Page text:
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Esther's story is featured by Patient Voice *

“Since I moved to Canada from Trinidad and Tobago, I’ve always been on the go — working, raising my children, and spending time with family. In 2011, I moved in with my parents to help care for my mom, who had Alzheimer’s, and also my dad, who was diabetic. This went on for years. We’re a close family, and we take care of each other.

In 2013, my dad passed away. I talked to him the night he died and he said, ‘Make sure you look after your mother.’ I promised him I would. And I really tried.

In 2015, I started getting these flutters in my chest. I ignored it at first, but it was getting worse and worse. I finally went to see my family doctor and then a cardiologist, but they told me I was fine. Carry on, they said. So I did.

I had difficulty breathing, I was tired all the time, and I had to stop taking my hour-long walk at lunch. But I ignored all the signs that something was wrong. I continued working, taking care of my mom, and spending as much time as I could with my son. ‘Mom, you need to rest,’ he would say. Even as a child, he could tell that something wasn’t right.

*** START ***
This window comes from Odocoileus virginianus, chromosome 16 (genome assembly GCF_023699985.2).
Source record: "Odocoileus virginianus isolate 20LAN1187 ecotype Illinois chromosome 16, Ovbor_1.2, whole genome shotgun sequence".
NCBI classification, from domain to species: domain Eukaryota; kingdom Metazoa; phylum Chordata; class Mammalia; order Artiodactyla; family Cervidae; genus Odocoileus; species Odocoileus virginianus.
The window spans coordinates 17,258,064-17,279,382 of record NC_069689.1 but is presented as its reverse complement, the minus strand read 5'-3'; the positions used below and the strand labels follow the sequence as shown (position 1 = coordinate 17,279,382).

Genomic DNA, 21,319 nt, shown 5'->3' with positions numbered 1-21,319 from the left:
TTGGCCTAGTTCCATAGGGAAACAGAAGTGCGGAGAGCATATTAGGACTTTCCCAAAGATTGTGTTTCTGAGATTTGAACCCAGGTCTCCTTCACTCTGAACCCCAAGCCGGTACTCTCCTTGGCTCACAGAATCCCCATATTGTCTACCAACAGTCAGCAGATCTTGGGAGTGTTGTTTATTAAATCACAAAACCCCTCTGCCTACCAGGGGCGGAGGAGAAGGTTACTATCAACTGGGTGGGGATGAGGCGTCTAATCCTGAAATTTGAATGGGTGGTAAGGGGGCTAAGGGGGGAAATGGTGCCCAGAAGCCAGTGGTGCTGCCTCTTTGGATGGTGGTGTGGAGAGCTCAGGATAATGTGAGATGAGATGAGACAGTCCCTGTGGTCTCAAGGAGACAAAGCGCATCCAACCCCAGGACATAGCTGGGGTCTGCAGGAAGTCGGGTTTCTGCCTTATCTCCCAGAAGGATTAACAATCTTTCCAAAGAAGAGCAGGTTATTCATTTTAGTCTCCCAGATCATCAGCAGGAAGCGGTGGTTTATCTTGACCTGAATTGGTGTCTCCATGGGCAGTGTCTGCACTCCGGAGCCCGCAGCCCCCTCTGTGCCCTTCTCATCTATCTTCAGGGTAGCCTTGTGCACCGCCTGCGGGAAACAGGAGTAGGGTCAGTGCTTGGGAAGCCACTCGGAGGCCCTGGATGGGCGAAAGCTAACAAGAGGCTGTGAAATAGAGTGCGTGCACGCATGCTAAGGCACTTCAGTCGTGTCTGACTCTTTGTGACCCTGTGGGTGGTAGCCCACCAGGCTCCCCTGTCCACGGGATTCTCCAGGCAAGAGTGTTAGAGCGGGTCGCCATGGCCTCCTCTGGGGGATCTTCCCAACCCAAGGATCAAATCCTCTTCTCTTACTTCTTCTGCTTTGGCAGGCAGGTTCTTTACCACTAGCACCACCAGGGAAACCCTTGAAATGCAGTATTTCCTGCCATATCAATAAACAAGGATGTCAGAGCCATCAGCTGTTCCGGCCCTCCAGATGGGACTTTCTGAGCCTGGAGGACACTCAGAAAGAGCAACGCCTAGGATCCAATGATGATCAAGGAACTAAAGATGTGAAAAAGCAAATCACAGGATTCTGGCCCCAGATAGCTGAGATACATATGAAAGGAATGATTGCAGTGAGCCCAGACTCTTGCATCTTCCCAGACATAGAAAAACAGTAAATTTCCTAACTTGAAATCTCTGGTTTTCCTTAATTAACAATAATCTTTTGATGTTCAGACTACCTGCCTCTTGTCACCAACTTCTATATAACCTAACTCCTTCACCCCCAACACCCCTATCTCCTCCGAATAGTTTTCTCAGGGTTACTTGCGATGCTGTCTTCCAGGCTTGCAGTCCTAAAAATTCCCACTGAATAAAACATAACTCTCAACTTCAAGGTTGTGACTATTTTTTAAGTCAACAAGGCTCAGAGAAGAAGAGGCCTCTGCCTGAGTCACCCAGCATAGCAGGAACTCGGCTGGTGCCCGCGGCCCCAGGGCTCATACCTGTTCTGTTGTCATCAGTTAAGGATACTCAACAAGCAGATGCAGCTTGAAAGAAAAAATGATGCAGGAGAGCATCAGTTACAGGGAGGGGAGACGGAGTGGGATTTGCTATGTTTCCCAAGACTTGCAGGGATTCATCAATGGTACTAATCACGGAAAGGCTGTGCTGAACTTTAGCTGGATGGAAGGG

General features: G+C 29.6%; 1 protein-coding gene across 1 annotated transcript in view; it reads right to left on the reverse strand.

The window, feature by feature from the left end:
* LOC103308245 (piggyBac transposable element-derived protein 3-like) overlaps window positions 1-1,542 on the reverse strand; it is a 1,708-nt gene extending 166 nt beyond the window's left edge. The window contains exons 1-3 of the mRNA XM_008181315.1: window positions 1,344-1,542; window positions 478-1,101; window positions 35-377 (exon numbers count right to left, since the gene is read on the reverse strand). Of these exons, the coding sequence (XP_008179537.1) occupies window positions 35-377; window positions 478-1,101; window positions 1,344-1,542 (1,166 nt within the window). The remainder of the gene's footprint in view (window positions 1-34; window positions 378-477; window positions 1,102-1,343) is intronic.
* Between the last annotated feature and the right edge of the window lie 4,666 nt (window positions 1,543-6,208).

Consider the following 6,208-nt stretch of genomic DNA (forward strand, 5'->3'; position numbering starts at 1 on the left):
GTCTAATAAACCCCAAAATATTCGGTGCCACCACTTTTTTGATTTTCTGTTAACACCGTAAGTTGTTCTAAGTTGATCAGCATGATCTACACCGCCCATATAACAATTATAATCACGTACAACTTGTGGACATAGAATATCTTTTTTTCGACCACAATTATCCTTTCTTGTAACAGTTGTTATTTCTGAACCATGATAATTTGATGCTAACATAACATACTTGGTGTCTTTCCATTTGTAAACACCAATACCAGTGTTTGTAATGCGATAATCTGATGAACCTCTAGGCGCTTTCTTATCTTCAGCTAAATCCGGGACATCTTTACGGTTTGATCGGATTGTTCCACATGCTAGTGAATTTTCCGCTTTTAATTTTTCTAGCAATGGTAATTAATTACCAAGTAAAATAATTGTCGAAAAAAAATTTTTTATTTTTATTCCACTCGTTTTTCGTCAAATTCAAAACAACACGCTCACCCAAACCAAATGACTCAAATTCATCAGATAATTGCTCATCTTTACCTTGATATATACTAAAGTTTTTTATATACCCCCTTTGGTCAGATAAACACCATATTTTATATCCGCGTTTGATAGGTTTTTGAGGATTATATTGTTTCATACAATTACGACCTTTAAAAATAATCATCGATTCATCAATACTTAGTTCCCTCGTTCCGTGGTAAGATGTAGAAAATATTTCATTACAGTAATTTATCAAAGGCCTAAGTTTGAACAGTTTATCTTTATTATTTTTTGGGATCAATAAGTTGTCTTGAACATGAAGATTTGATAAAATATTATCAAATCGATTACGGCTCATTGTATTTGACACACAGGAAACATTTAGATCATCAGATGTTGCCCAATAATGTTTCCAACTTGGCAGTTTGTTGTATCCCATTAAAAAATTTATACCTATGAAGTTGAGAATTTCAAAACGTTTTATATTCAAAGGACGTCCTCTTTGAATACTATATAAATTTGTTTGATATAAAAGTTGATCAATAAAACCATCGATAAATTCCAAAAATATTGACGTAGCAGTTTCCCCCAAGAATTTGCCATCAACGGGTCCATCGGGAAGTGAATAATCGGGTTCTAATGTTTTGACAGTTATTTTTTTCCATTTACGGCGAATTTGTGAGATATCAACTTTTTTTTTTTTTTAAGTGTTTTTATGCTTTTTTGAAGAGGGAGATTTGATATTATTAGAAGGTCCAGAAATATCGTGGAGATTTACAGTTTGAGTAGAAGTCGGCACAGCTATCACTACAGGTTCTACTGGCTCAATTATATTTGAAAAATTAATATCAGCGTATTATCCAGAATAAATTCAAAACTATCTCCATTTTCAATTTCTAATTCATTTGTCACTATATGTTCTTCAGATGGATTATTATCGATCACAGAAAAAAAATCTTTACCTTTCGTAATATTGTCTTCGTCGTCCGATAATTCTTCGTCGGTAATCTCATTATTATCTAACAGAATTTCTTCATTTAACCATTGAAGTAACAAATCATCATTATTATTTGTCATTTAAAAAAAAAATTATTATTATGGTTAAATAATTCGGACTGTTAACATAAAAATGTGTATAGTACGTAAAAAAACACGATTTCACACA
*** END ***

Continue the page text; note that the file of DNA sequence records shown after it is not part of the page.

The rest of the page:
When my breathing trouble and fatigue got really bad, I finally reached out to my doctor again. He sent me for an echocardiogram. After the test, a cardiologist told me that the right side of my heart was enlarged, and started a barrage of other tests. In late 2016, I received a bad news Christmas present: a pulmonary hypertension diagnosis.

I’m not able to go fishing and camping with my son anymore. I had to stop going to work. My whole life has changed. Pulmonary hypertension has taken a huge toll on me. I have to do things in intervals and take frequent rests. I’m in constant pain.

Worst of all, I wasn’t able to keep the promise I made to my dad — to take care of my mom. She passed away last year, and I still feel like I let my dad down. It’s hard to come to terms with that.

As women, we tend to ignore the pain and push onward — but we should really stop and listen to what our bodies are telling us. We have to take care of ourselves first. I learned this the hard way.”

PHA Canada thanks Patient Voice's efforts in promoting PH awareness!
*Patient Voice is a Canadian platform that shares stories from Canadian patients, caregivers, and clinicians. They do this in an effort to increase awareness of underrepresented areas in health, provide meaningful education, spark empathy and understanding, and ultimately help Canadians better understand their health.